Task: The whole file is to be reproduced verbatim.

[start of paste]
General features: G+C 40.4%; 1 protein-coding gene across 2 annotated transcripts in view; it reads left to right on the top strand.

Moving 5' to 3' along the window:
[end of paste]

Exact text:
General features: G+C 40.4%; 1 protein-coding gene across 2 annotated transcripts in view; it reads left to right on the top strand.

Moving 5' to 3' along the window: